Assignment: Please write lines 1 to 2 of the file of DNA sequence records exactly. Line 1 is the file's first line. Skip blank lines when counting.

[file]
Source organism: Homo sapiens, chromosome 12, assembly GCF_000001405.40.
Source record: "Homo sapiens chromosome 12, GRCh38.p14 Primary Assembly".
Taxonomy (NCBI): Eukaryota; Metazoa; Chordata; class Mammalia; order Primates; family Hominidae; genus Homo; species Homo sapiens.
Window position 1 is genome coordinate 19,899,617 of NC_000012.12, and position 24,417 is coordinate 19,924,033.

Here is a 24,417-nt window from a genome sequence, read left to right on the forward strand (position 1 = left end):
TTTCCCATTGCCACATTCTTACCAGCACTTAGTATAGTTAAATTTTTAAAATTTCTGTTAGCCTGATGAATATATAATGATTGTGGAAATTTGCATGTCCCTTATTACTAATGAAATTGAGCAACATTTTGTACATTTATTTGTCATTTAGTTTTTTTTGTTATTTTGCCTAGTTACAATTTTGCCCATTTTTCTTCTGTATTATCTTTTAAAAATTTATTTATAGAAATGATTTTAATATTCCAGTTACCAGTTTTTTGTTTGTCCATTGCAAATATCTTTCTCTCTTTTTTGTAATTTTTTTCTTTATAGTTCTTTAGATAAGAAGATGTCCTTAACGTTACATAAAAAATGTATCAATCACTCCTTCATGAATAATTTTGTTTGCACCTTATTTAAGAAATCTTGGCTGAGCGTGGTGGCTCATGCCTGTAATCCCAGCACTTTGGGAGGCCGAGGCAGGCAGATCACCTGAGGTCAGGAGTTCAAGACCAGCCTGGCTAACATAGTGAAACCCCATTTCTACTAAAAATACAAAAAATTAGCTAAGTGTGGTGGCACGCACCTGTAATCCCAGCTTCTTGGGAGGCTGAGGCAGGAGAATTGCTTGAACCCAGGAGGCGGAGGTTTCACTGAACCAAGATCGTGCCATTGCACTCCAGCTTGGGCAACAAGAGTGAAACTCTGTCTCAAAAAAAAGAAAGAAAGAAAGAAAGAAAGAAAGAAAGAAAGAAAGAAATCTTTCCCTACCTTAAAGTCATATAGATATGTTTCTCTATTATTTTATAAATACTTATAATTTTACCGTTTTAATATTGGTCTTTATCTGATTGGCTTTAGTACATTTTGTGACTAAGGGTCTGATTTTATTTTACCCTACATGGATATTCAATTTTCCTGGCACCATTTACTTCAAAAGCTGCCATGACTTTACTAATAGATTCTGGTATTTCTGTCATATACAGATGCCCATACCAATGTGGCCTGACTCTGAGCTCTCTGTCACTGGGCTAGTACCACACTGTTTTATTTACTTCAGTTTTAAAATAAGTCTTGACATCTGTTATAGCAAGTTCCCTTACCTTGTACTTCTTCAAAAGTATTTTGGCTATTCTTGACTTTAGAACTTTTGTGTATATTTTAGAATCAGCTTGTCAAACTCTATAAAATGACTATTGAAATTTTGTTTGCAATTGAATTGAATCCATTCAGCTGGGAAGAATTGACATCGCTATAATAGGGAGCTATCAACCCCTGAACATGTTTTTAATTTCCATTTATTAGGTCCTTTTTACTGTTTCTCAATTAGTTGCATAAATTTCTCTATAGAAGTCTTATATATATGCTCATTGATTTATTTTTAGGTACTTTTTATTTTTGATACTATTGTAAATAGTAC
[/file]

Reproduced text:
Source organism: Homo sapiens, chromosome 12, assembly GCF_000001405.40.
Source record: "Homo sapiens chromosome 12, GRCh38.p14 Primary Assembly".